Faced with uncertainty over the future use of memory chips featuring its proprietary high-speed interface in PCs, Rambus looks to carve a niche in networking hardware and expand its reach into the consumer electronics markets, a company executive said in an interview with ARN at Comdex.
Within the next two years the company hopes to see around 30 per cent of its revenue come from licensing fees related to chips used in networking hardware, around 20 per cent from consumer electronics applications such as game consoles and high definition television, and the remaining 50 per cent from the PC market, said Avo Kanadjian, vice president of worldwide marketing at Rambus.
Rambus' main source of revenue are the licensing fees paid by chip manufacturers such as NEC and Samsung Electronics for use of the proprietary Rambus high-speed memory interface in dynamic random access memory (DRAM) chips. Rambus itself does not manufacture any chips.
Known as RDRAMs (Rambus DRAMs), the devices have been chosen by Intel for use in systems powered by its soon-to-be-released Pentium 4 processor. Recently, however, Intel has signalled that it will also introduce support for competing memory chip technologies.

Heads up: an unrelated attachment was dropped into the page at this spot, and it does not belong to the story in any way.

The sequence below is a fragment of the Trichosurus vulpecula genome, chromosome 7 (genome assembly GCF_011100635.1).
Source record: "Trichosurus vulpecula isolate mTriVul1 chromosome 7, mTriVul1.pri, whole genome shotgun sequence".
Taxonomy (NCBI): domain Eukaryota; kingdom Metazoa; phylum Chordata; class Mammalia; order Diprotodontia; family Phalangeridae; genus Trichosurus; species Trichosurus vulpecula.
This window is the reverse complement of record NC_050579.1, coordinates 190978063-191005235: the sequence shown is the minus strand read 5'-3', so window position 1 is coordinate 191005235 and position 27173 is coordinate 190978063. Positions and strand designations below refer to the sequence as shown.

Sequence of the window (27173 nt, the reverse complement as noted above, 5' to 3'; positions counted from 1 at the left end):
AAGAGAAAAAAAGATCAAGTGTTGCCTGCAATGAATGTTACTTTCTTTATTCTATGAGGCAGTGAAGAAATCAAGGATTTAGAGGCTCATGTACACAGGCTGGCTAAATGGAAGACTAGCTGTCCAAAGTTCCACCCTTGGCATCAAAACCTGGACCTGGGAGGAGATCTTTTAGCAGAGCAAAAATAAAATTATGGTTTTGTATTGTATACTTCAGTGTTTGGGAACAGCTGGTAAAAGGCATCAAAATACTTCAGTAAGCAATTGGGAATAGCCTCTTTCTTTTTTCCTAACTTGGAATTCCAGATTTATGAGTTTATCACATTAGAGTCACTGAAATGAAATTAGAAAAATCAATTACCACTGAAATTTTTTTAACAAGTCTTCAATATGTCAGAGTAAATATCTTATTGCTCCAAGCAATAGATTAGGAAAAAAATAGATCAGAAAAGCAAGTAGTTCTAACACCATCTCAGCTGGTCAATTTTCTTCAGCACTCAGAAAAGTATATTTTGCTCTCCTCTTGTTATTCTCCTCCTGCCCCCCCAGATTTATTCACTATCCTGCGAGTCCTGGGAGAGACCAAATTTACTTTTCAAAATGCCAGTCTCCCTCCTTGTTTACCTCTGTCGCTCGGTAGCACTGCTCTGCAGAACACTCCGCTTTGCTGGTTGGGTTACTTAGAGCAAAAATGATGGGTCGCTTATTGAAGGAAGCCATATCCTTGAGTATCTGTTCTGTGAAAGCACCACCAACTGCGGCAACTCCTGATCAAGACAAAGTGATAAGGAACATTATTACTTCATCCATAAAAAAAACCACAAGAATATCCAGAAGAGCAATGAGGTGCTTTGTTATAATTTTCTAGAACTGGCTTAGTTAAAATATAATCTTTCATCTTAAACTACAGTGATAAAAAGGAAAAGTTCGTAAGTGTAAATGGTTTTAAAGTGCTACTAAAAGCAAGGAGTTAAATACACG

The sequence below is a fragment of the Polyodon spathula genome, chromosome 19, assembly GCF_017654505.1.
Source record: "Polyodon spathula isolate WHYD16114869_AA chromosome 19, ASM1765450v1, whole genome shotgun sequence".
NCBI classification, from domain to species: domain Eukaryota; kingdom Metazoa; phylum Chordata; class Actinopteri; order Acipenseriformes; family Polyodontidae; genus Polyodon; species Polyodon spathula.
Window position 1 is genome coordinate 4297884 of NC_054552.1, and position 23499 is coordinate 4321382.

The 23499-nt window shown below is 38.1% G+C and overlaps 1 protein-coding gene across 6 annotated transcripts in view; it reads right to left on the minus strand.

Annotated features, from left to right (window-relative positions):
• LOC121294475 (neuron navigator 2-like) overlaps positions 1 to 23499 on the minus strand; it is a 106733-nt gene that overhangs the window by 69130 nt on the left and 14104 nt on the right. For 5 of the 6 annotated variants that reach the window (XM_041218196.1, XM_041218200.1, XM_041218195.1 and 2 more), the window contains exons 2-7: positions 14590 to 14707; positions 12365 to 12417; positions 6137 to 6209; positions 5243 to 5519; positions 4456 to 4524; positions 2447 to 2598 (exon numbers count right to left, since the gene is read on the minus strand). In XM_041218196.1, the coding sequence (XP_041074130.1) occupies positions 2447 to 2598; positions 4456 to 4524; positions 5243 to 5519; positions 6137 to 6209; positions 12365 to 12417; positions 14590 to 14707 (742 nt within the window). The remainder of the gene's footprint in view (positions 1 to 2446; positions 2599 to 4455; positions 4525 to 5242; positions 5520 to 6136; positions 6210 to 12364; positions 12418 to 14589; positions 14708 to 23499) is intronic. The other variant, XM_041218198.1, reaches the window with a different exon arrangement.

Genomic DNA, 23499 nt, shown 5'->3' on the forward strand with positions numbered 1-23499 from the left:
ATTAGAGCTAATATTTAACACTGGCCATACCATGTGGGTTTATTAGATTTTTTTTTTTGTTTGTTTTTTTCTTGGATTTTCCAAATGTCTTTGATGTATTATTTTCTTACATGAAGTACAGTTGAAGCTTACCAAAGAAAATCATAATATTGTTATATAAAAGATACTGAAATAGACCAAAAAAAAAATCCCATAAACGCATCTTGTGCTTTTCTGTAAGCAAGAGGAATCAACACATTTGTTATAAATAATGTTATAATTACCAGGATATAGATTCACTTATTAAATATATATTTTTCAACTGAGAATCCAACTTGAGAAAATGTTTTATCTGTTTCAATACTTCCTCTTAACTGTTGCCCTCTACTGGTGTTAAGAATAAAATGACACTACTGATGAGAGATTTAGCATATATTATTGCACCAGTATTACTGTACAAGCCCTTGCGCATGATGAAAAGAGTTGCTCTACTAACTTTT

Currently, the vast majority of Rambus' licensing revenue comes from the PC business with the only sizeable exception being the RDRAM chips used in Sony's PlayStation 2 advanced game console. "The PC is still our most important market," Kanadjian said.
The networking equipment business is a new market for Rambus, but Kanadjian expects revenue from that segment soon.
"(The networking business) is going to be very important," he said. "We're very, very committed to the networking business."
Networking hardware vendors, including PMC-Sierra and Vitesse Semiconductor, are designing Rambus DRAM chips into their products and the first commercial examples are expected soon.
"I believe the first products that are going to ship with our DRAM are slated for the first quarter of next year," he said.